President Clinton has nominated John W. Carlin to head the National Archives. The post has been vacant for the entire Clinton presidency. Disgraceful as that is, this choice is worse. What are Mr. Carlin's credentials? He is not a librarian. He is not a historian. He is not a records manager. He is not a curator. He has no academic expertise.
Mr. Carlin has a degree in dairy science from Kansas State. His career was as a dairy farmer and cattle salesman -- and as a state legislator and governor. The 1984 law creating a presidentially appointed, Senate-confirmed archivist is explicit that he or she "shall be appointed without regard to political affiliation and solely on the basis of professional qualifications required to perform the duties and responsibilities of the office of Archivist."
Not only does Mr. Carlin lack such credentials, he possesses a credential that clearly disqualifies him when you read the legislative history of the act. He helped Mr. Clinton get elected president. He is a "friend of Bill." Then-Maryland-Sen. Charles McC. Mathias, floor manager of the 1984 bill, told colleagues that it was "intended that [the archivist] be . . . insulated from the political orientation and pressure of a particular administration."
One reason Congress acted in 1984 was that the archivist's office, then a unit of the General Services Administration, had fallen into ill repute. Richard Nixon got the GSA to agree to give him his infamous White House tapes. Congress stopped that in the 1970s, and, after a long struggle, Senator Mathias won independence and professionalism for the National Archives.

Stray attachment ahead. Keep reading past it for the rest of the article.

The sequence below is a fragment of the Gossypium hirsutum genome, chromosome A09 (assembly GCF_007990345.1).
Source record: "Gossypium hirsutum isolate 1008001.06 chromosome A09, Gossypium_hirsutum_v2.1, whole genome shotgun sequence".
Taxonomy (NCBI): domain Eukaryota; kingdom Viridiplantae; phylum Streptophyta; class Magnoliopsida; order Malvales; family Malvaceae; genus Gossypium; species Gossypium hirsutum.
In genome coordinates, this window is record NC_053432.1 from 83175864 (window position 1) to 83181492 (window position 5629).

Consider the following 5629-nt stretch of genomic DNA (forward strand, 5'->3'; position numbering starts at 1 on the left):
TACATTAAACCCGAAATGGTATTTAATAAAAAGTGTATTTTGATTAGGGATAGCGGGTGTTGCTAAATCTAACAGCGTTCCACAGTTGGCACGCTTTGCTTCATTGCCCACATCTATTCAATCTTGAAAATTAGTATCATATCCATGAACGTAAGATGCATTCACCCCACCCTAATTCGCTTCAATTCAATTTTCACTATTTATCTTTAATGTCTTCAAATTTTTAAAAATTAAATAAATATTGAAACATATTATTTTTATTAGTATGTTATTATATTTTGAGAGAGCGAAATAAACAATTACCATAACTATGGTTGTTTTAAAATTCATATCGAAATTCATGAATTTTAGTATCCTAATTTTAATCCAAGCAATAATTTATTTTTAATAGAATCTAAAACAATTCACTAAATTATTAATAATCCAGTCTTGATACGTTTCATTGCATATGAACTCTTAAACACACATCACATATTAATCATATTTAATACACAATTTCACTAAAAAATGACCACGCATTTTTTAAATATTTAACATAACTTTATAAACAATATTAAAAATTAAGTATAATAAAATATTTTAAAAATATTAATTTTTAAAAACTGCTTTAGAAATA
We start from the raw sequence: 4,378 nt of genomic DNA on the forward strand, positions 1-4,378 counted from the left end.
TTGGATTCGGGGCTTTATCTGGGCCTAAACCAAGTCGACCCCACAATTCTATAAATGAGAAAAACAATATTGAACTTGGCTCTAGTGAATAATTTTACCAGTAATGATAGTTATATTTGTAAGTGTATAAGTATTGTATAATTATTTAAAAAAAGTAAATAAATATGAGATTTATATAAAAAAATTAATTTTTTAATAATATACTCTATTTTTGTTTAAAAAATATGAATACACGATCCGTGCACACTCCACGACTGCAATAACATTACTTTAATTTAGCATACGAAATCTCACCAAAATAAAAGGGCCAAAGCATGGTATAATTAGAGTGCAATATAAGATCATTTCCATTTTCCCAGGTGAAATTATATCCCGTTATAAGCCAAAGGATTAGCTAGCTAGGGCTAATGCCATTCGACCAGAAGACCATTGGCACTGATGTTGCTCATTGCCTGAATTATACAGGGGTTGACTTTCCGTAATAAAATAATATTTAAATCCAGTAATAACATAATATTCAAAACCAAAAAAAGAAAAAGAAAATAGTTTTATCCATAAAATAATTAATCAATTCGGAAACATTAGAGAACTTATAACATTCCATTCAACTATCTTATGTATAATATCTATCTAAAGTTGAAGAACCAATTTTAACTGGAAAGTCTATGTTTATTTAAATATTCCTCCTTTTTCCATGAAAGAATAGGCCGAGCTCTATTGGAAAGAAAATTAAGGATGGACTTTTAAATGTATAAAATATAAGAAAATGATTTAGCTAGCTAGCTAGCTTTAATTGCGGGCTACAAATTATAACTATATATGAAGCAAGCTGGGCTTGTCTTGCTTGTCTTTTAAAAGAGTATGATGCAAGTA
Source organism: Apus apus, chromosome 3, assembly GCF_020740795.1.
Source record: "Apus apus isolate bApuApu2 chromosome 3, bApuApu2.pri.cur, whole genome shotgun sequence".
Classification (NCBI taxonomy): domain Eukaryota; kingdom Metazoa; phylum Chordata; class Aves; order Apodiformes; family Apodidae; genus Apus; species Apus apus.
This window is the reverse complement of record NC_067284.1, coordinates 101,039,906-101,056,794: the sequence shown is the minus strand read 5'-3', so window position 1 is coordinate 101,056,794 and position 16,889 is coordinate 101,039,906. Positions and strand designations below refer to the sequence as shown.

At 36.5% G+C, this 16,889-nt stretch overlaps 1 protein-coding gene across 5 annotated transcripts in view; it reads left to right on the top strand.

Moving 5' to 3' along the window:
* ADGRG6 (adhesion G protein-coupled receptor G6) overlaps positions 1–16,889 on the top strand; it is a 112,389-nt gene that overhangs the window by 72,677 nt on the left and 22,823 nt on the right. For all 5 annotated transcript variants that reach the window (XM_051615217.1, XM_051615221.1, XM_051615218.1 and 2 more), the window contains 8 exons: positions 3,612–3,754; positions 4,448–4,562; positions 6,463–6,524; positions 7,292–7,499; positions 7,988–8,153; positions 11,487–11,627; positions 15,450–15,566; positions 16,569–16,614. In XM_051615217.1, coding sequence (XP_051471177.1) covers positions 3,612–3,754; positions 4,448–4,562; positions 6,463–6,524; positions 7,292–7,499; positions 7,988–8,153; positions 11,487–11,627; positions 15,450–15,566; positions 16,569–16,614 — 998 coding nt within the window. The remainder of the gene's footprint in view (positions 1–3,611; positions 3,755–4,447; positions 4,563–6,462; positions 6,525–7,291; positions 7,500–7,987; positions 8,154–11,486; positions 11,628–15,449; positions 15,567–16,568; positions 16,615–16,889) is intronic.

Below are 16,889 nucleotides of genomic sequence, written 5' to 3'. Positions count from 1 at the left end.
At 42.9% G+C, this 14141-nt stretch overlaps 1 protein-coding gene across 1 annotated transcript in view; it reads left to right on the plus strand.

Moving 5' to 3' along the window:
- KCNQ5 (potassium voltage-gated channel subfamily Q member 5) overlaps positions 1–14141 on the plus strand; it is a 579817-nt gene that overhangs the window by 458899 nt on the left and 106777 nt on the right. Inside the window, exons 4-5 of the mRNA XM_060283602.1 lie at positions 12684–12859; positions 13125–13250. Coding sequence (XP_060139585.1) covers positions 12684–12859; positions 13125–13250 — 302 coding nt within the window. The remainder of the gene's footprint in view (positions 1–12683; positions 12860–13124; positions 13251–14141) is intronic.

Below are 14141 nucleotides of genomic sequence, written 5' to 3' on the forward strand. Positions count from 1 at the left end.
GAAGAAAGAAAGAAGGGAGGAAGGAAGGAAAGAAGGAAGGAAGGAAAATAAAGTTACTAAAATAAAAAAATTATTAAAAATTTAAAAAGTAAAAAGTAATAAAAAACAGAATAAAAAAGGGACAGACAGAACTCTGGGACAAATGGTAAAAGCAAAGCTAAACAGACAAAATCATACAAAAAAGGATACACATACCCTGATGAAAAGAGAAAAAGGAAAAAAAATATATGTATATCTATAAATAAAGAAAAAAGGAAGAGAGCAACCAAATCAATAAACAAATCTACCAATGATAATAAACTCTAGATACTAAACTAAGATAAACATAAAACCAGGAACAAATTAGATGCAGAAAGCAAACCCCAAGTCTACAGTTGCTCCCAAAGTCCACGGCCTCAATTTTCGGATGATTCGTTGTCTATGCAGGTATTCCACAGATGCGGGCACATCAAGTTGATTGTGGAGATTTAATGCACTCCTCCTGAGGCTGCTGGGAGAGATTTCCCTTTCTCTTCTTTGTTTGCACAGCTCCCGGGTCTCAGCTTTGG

What does an archivist do? Determines which records are kept and which are not, which are ready to be made public and which are not. An archivist with a debt to a president might decide to allow an ex-president to destroy important documents or tapes. George Bush is challenging a court ruling denying him the right to dispose of his papers as he sees fit. Last month the Clinton administration joined Mr. Bush in appealing the ruling.
When President Clinton let it be known he might bypass professional candidates to name Mr. Carlin, a historian warned White House aides "it will look like Slick Wilie trying to protect his records." That may not be the case at all, but it will be interpreted that way by many.